iFixit tears the 2013 Mac Pro asunder, finds an actually repairable Mac

iFixit tears the 2013 Mac Pro asunder, finds an actually repairable Mac - American Technology News

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The Mac Pro, exploded by iFixit.

Apple rarely gets much love from iFixit. The same things that make the company’s products thin and alluring to consumers also makes them incredibly difficult for end users to repair. Whether it’s a battery glued into its case, CPUs and RAM that have been soldered to the motherboard, or proprietary connectors on everything, it’s been a long time since a Mac, iPhone, or iPad received anything but faint praise from iFixit.

That changed today when iFixit tore the new Mac Pro apart. It isn’t the first outlet to break the computer down, but its teardown is accompanied by the high-resolution pictures and detailed notes that we’ve come to expect. What they found is a computer that, despite its more integrated nature and fair number of proprietary parts, is actually pretty easy to repair and upgrade (for a Mac).

Enlarge / The RAM and SSD are both dead simple to replace.

The RAM is the easiest component to remove and replace, since it only requires you to slide the case’s cover off. This can be done with the push of a button, rather than special screwdrivers and suction cups (as is often the case with MacBooks and iMacs). As we’ve mentioned before, these are standard 1866MHz ECC DDR3 DIMMs, and it should be trivial to purchase and upgrade your own RAM down the line. Replacing the SSD is also simple—although the connector is proprietary, the drive is held in place by a single Torx screw. The PCI Express SSD is apparently very similar to the PCIe drives found in the 2013 MacBook Air and Retina MacBook Pro.

It’s not difficult to remove the FirePro GPUs from the case, either, since they’re each held in by four screws and a clamp. They’ve each got a proprietary PCI Express connector that connects to a daughterboard at the bottom of the computer—that daughterboard also connects to the main logic board where the CPU socket and RAM slots reside and to the rear panel where the ports are kept. Since the GPUs can be removed, it should theoretically be possible to upgrade them later on, though that would rely on the willingness of Apple (or third parties) to make new GPUs that will fit into the Mac Pro’s case, can be cooled by the system’s single fan, and will connect to the daughterboard. One of the GPUs also has the SSD slot on the back of it, further complicating matters.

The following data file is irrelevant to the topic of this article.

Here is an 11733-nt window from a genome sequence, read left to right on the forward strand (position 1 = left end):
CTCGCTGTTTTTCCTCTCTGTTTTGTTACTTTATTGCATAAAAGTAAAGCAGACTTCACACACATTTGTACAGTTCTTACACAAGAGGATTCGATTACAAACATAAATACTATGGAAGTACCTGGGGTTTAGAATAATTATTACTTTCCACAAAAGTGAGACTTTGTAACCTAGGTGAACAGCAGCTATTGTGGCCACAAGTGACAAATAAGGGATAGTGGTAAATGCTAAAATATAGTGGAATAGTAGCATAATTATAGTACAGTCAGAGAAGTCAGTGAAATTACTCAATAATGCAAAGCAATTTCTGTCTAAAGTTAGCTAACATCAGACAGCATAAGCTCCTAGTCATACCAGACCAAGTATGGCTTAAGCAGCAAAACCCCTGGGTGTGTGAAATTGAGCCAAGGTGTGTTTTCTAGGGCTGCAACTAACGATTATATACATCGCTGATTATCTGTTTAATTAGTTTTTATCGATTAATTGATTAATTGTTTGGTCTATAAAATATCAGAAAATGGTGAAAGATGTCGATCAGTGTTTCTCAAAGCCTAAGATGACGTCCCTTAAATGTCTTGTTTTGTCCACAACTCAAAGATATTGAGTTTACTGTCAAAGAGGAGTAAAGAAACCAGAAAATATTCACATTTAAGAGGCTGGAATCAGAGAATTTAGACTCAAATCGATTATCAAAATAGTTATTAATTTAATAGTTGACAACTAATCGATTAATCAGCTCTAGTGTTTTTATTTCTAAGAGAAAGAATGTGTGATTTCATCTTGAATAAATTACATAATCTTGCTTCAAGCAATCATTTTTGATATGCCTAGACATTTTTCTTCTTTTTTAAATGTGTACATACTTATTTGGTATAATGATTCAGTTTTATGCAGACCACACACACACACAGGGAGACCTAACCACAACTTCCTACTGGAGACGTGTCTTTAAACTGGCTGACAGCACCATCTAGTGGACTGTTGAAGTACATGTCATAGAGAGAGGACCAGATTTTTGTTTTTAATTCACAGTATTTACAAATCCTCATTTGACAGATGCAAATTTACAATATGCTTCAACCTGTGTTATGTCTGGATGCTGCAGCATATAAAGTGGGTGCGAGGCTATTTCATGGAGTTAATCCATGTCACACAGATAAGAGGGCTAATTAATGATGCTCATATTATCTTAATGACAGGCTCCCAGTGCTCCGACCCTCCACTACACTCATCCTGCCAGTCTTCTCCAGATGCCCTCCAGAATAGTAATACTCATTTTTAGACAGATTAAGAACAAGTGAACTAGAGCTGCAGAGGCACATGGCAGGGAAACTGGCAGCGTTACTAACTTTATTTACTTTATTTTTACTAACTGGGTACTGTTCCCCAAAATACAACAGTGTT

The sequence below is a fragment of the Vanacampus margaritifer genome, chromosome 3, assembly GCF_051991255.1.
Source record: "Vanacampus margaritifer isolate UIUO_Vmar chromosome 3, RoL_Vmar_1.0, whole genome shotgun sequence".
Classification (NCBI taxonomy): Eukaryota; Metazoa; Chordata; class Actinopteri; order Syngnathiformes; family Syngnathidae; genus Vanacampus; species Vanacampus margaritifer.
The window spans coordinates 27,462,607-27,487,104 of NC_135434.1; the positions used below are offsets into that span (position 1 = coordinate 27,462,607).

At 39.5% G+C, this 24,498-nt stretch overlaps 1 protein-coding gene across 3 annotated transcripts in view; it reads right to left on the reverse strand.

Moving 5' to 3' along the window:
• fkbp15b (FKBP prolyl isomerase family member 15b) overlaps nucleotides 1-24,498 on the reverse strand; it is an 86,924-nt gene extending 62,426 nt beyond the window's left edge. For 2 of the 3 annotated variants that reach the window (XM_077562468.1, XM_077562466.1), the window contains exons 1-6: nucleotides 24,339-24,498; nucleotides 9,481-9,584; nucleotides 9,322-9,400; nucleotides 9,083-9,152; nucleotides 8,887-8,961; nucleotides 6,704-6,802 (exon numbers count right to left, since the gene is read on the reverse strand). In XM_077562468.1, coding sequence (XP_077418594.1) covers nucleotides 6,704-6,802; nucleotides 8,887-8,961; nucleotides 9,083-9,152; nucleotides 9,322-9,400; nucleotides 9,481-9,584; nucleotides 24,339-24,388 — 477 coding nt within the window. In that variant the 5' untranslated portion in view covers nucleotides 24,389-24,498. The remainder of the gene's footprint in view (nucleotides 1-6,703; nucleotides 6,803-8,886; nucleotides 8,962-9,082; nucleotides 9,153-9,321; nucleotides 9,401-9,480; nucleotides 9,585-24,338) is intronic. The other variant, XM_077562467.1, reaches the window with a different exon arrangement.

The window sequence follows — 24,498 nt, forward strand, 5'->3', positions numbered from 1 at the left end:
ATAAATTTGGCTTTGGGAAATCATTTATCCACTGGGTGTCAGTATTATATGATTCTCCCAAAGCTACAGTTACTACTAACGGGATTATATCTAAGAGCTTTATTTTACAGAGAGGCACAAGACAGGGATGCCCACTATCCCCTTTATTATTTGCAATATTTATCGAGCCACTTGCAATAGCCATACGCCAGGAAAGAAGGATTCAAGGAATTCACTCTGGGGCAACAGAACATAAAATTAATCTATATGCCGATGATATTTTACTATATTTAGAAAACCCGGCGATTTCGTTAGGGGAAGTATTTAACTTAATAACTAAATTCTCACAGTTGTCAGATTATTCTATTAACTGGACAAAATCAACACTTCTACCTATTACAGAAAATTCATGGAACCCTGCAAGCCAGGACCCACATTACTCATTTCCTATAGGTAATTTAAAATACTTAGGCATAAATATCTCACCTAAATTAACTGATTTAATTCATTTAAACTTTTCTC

Enlarge / A daughterboard at the bottom of the case ties all of the separate components together.

As we pointed out last week, the Mac Pro’s logic board uses a standard socketed CPU, and unlike previous Mac Pros, the CPU uses a standard Intel heat spreader. Switching your CPU out for a better one in the future should be relatively simple, though as several of you pointed out, you’ll likely be limited to faster Ivy Bridge Xeons, since the Haswell-E CPUs are expected to use a different CPU socket. In short, you’ll be able to upgrade to a CPU with more cores later if you’d like, but you won’t be able to switch architectures.

Enlarge / A clearer shot of the Mac Pro’s LGA 2011 CPU socket.

The last piece of the puzzle (aside from the fanless, 450W power supply) is what iFixit calls the “port board,” probably because it has all the Mac Pro’s ports on it. All of the controllers that aren’t integrated into the main chipset are also integrated into this board: among others, you’ve got three Intel DSL5520 Thunderbolt 2.0 controllers (one to each pair of Thunderbolt ports), a Broadcom gigabit Ethernet controller, a Cirrus audio codec also found in the latest Retina MacBook Pro, and a four-port USB 3.0 controller from Fresco Logic (the first time Apple has used a USB 3.0 controller that wasn’t integrated into one of Intel’s chipsets).

In the end, the Mac Pro gets a rare eight out of ten on iFixit’s repairability scale, with points removed for lack of internal storage expansion and proprietary connectors. If you find yourself needing to repair or upgrade a Mac Pro out of warranty, it’s nice to see that the new machine doesn’t sacrifice its repairability as well as its internal expandability.

Ars Technica » Gear & Gadgets



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